As new cases of Covid-19 reach record levels in the United States, there’s new evidence the novel coronavirus SARS-CoV-2 that causes the disease has been with us much longer than previously thought.
Researchers from the University of Barcelona say they detected the virus in sewage samples were collected in the Spanish city on March 12, 2019. That’s several months before the first cases that would lead to the current pandemic were officially identified in Wuhan, China in early December.
It’s previously been reported sewage samples suggested the coronavirus was present in Spain in mid-January of this year, over a month before the first case was confirmed there.
The team analyzed frozen waster water samples from nine different dates between January 2018 and December 2019. All the samples came back negative for the presence of SARS-CoV-2 genetic material, except for low levels that were found in the March 12, 2019 sample.
It’s a little odd, to say the least, that the coronavirus popped up only once in Barcelona’s wastewater nearly a year before Spain reported its first cases.
“When it’s just one result, you always want more data, more studies, more samples to confirm it and rule out a laboratory error or a methodological problem,” Dr Joan Ramon Villalbi of the Spanish Society for Public Health and Sanitary Administration told Reuters. “It’s definitely interesting, it’s suggestive.”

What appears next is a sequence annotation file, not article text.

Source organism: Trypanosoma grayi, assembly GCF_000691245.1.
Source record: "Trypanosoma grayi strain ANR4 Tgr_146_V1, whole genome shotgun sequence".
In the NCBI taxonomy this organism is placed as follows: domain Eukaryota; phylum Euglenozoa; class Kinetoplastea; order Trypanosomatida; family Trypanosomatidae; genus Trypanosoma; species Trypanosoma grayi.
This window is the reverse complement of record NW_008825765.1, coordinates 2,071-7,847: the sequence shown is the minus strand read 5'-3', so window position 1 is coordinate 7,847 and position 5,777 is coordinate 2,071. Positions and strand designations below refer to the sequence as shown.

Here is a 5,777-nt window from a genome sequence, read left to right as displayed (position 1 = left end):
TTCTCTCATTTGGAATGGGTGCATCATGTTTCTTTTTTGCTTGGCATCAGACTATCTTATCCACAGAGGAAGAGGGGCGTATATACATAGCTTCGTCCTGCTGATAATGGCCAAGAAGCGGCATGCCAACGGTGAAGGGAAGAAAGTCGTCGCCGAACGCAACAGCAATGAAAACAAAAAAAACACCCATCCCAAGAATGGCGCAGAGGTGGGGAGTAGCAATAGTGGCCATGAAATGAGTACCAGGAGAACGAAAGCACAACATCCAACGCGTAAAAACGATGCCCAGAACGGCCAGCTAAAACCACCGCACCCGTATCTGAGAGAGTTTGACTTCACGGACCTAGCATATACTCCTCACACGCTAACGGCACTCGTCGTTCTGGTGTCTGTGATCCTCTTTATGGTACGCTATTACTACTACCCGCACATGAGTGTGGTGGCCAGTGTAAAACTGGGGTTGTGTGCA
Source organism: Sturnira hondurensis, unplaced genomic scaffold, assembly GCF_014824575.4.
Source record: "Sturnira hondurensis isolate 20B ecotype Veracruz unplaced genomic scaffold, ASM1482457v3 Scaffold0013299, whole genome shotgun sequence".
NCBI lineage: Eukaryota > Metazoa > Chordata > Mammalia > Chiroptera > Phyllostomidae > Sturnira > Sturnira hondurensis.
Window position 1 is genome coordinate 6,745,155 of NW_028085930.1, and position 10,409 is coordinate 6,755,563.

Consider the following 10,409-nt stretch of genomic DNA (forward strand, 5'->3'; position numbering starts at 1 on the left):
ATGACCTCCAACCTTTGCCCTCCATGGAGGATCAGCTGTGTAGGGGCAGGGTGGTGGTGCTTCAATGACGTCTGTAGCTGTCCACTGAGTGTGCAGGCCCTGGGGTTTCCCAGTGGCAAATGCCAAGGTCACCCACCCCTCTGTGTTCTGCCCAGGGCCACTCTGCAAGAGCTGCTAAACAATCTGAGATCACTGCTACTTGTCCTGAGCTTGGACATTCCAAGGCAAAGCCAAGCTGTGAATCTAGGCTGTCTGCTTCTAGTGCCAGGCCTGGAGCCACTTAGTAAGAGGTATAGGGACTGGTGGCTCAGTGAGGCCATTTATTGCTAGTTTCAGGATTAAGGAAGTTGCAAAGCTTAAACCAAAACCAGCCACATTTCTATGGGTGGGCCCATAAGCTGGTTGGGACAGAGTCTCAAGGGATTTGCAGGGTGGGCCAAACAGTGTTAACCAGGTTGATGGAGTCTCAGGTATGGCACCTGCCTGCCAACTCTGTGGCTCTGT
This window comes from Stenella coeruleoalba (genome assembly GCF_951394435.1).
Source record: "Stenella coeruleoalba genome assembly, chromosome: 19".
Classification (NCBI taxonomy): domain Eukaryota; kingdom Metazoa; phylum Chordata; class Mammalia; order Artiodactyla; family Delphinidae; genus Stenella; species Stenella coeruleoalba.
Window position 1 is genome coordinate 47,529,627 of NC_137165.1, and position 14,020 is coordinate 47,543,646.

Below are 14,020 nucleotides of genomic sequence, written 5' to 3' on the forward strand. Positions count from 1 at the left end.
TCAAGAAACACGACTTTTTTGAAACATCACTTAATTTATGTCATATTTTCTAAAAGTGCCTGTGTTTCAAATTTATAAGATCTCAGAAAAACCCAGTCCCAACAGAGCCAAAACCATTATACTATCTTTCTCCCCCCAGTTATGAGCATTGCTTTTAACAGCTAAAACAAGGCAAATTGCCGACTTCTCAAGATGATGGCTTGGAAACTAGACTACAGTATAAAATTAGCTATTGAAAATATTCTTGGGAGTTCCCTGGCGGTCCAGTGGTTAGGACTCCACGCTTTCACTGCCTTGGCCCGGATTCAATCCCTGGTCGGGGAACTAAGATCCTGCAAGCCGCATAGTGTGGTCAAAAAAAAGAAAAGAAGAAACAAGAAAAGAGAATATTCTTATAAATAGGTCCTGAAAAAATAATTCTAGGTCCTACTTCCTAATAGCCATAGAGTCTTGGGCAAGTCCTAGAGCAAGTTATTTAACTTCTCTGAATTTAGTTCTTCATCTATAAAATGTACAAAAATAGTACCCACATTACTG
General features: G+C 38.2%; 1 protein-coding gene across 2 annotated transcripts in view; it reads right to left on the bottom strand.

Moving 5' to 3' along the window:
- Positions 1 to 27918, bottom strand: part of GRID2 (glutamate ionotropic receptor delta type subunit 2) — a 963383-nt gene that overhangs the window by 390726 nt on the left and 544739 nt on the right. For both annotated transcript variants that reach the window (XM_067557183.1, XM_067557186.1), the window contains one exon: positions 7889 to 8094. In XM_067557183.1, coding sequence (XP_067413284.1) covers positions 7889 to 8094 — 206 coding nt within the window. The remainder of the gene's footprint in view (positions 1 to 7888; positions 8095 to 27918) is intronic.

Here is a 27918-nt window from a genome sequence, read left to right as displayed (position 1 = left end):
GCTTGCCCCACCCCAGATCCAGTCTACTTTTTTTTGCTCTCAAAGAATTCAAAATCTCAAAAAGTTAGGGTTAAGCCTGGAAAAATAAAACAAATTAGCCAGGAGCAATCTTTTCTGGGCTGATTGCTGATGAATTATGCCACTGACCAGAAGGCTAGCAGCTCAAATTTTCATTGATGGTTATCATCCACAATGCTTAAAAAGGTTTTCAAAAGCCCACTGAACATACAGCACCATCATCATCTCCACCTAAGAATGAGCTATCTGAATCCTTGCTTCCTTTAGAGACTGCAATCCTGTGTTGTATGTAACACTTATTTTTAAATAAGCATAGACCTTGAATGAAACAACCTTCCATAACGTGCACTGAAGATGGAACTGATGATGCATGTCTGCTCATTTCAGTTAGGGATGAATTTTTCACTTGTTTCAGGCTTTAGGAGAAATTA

In their summary of their findings, the team makes a point to note the oft-repeated theory that some particularly rough influenza cases that were reported in the months prior to the new coronavirus emerging may have actually been Covid-19 cases.
“It has been suggested that some uncharacterized influenza cases may have masked COVID-19 cases in the 2019-2020 season,” the Barcelona researchers write.
“Those infected with COVID-19 could have been diagnosed with flu in primary care by mistake, contributing to the community transmission before the public health took measures,” adds co-author Albert Bosch in a statement. Bosch is also president of the Spanish Society of Virology.
It’s important also to note that this research has not yet been peer reviewed, which is a key part of the scientific vetting process prior to publication in a journal. However, given the need for information on the origin and spread of the pandemic, many scientists are publicly sharing and promoting their data prior to publication, but it should still be treated as preliminary and taken with a grain of salt.